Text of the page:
For a recent radio show, I did some crack research as I never have before. I not only subjected myself to listening to one Joel Osteen sermon many times, I actually listened to it one sentence at a time with a particular task in mind: I wanted to know how many times he said the word “you.” So I listened, pen and hand and paper at the ready. And using a standard tally method, I counted. Sometimes, they came so fast, had to rewind to catch them all. I’m still amazed I did not run out of ink.
Even though I already possess a pretty low view of Pastor Osteen, that doesn’t mean I am not fair. I try to ask the same kinds of questions I would ask of any pastor and I judge myself by the same standard I judge him. My questions this time around were, “What really is his message” and “How and why does he appeal to so many?”
Without keeping you in suspense, I’ll tell you the number: 270. That is, give or take about 10 and not including his terrible joke, how many times the word “you” or a derivative of it (your, yours, yourself, etc.) in one 27-minute sermon. That does not include all of the times “you” was the assumed subject of the sentence. For example, in the sentence “Don’t give up on God”, “you” is the assumed subject, but the word is not said. It also does not include all of the times he speaks hypothetically and uses the words “I”, “we” or “us.” As in the sentence, “You can say to yourself, “I am good enough, smart enough and doggonit, people like me!” The word “I” is used but it is the same person: the hearer.
270. That is shockingly high, right?
So, a few questions: who, really, ought to be the subject of a sermon? How many times might “you” be said in a normal sermon? (After all, it is an unavoidable pronoun in the English language). And what does this tell us about Joel’s brand of Christianity?
I hope the answer to the first question is rather obvious: God ought to be the subject of the sermon. Sure, we speak to our own lives and context. But in the end, God is the hero of the story. He created, became flesh, saves us from our sin, sent Holy Spirit, won military victories, smites enemies, and on and on. The reason we gather as followers of Jesus is, well, Jesus, and all persons of the Trinity. The story of God is not a pretext for us to talk about ourselves as in, “You know, I’m so glad you mentioned David and Goliath. Let me tell you how that entire story is about me!”
No, the Story of God is God’s story and it is the only story that really matters. So preaching should assume and clearly reveal that we are present at all in worship because of God and to honor God. Our story is at best secondary to His. But when “you” is stated 270 times, or 10 times per minute, the message is clear: whatever God has done or will do is ultimately about you.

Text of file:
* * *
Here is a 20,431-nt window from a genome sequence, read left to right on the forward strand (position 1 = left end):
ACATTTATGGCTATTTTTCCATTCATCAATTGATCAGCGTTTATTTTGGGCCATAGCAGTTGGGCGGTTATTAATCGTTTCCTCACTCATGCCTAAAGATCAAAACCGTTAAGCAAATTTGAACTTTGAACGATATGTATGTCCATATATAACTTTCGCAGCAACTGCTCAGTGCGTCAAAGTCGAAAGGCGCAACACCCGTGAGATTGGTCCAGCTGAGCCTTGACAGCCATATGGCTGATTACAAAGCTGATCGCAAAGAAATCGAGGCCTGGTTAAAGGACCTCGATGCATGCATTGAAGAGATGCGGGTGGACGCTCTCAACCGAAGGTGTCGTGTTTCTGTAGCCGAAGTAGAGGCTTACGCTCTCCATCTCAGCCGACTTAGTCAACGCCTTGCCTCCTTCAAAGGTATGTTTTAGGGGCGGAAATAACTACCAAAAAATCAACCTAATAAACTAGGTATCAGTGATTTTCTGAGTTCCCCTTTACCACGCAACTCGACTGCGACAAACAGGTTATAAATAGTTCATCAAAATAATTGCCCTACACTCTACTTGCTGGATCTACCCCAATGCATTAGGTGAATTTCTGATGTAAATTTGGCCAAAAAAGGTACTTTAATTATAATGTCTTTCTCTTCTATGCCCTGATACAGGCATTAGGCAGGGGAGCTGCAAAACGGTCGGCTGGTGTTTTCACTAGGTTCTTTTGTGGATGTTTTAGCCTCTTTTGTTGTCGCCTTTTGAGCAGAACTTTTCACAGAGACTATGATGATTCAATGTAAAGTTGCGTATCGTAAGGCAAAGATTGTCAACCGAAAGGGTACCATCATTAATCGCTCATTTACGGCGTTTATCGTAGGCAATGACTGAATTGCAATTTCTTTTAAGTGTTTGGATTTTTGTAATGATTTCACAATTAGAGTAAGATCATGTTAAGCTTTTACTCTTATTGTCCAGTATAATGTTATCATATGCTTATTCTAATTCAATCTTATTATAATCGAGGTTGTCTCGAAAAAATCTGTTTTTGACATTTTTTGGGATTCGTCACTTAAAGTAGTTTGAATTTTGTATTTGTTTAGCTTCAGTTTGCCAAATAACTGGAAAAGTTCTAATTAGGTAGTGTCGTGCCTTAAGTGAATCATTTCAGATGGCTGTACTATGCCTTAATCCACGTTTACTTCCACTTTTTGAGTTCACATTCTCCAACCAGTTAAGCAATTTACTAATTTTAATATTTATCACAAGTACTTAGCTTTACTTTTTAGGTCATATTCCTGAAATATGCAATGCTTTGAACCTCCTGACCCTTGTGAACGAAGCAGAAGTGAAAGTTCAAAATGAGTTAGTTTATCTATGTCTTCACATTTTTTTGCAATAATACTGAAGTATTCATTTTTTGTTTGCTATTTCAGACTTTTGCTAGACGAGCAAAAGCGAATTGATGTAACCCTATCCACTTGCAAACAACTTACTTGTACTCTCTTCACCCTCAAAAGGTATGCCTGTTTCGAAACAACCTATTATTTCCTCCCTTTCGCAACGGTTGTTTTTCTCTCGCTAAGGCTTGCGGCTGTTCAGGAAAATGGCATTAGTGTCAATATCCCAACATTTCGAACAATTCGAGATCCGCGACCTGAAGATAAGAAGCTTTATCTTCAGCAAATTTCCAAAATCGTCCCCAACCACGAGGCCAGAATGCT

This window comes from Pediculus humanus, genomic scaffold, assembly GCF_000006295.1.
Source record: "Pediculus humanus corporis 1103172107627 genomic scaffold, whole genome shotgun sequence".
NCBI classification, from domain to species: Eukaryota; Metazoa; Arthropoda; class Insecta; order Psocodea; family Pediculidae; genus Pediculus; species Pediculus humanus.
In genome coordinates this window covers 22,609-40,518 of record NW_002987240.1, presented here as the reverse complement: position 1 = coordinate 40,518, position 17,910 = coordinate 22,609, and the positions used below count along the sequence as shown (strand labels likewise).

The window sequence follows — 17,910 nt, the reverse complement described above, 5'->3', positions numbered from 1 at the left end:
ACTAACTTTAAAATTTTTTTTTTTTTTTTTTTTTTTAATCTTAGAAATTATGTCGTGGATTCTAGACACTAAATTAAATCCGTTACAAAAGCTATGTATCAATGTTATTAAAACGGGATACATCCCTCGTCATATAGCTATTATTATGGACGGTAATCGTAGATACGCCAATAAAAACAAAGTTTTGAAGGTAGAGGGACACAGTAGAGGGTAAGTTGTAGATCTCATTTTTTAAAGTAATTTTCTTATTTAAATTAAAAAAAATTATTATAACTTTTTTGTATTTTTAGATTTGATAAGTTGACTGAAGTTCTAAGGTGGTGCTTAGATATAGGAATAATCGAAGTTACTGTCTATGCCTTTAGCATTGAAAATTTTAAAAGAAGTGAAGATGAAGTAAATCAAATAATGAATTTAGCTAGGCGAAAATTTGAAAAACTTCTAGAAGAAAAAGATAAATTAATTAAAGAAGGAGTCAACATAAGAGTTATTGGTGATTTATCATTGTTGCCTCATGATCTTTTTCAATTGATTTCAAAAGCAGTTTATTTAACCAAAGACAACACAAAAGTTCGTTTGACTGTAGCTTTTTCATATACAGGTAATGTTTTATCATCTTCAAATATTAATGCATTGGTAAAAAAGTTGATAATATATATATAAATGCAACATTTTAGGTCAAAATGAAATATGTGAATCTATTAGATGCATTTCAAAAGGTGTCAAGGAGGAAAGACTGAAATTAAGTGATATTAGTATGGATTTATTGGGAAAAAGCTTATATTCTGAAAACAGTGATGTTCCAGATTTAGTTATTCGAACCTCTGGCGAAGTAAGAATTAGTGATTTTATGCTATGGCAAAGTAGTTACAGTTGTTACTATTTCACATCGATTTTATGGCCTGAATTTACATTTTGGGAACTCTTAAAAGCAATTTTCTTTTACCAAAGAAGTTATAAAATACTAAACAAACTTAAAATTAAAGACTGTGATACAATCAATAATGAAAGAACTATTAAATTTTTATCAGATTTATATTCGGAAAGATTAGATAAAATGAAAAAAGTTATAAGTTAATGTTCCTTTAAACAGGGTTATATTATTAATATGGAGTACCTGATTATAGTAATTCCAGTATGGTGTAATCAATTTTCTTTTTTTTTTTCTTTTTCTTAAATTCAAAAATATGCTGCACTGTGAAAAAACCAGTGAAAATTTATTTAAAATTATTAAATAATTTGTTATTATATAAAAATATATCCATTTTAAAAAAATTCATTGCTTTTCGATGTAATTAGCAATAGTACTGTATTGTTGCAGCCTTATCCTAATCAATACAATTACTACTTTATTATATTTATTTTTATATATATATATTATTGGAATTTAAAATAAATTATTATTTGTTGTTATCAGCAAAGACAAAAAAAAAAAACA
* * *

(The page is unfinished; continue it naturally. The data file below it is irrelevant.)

Now, I confess I wasn’t sure what was normal in this matter. What if I said “you” 100 times in a sermon? Could any of my critiques be considered fair? So I chose six of my own sermons at random and found that the average use of the word “you” was about 16 times per sermon. In a sermon I just finished for Lent I included the use of “you” 27 times. To be fair, my sermons are not as long as Pastor Osteen’s so if you doubled my average that would be about right. Still, he used the word 9 times more than I.
But just using the word isn’t the only thing that matters. It is how it is used. Joel Osteen should be sued by Al Franken for literally ripping off his Stuart Smalley character from SNL back in the day. Osteen says in his sermon to his hearers: “you are good enough, you are smart enough, you are talented enough.”
In my sermon this week, this is an example of my use of “you”: “You will never be offered a drug with the caveat that taking it will destroy your life. You will never be offered unearned money with the threat it will eventually destroy your marriage. You will never be promised companionship with the warning that it will cost you your relationship with your own children.” That was a particularly large batch of “you”s. The point I was trying to make is that when it comes to temptation, it comes with good promises and subtlety, the lies of the devil. It is not exactly a commendation to be the best “you” you can.
What this tells us about this brand of Christianity is that it has appeal for one very basic reason: it appeals to our pride. It not only puts God in our corner in the fight of life; it pretty well makes God our servant. God is of such minimal importance in this preaching that the demands of repentance, sacrifice, humility, and death to self cannot and will not ever be made. I don’t know how it could even be defended that this is Christian preaching at all, even a deficient form of it.
270. Remarkable, isn’t it? Perhaps this can be used as one piece of evidence that Joel Osteen has only one goal: to appeal to his audience rather than bring them to God. Perhaps it can also be used as a reminder to pray for those who love having their ears itched. Might they leave the preacher of sweet words behind and seek the truth of God instead.
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